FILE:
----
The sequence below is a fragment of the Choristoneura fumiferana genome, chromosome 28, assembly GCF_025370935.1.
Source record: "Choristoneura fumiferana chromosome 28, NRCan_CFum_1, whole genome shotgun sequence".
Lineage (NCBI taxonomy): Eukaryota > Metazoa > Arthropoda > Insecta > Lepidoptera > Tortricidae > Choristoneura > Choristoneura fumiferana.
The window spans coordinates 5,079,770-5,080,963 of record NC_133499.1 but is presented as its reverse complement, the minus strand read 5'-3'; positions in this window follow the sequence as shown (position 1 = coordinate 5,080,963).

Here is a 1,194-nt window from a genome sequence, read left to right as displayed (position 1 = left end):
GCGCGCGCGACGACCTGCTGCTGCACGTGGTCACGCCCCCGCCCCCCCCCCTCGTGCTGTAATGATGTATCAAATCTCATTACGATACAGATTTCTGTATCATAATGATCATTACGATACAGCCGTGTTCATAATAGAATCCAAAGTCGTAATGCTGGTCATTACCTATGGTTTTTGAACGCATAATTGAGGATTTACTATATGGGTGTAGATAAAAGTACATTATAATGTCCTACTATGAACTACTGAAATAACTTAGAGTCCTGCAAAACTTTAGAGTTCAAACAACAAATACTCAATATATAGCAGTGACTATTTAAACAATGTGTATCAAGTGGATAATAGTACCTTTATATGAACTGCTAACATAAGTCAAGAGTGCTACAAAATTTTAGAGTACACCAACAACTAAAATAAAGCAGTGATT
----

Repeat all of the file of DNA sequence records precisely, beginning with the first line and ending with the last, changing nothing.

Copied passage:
The sequence below is a fragment of the Choristoneura fumiferana genome, chromosome 28, assembly GCF_025370935.1.
Source record: "Choristoneura fumiferana chromosome 28, NRCan_CFum_1, whole genome shotgun sequence".
Lineage (NCBI taxonomy): Eukaryota > Metazoa > Arthropoda > Insecta > Lepidoptera > Tortricidae > Choristoneura > Choristoneura fumiferana.
The window spans coordinates 5,079,770-5,080,963 of record NC_133499.1 but is presented as its reverse complement, the minus strand read 5'-3'; positions in this window follow the sequence as shown (position 1 = coordinate 5,080,963).

Here is a 1,194-nt window from a genome sequence, read left to right as displayed (position 1 = left end):
GCGCGCGCGACGACCTGCTGCTGCACGTGGTCACGCCCCCGCCCCCCCCCCTCGTGCTGTAATGATGTATCAAATCTCATTACGATACAGATTTCTGTATCATAATGATCATTACGATACAGCCGTGTTCATAATAGAATCCAAAGTCGTAATGCTGGTCATTACCTATGGTTTTTGAACGCATAATTGAGGATTTACTATATGGGTGTAGATAAAAGTACATTATAATGTCCTACTATGAACTACTGAAATAACTTAGAGTCCTGCAAAACTTTAGAGTTCAAACAACAAATACTCAATATATAGCAGTGACTATTTAAACAATGTGTATCAAGTGGATAATAGTACCTTTATATGAACTGCTAACATAAGTCAAGAGTGCTACAAAATTTTAGAGTACACCAACAACTAAAATAAAGCAGTGATT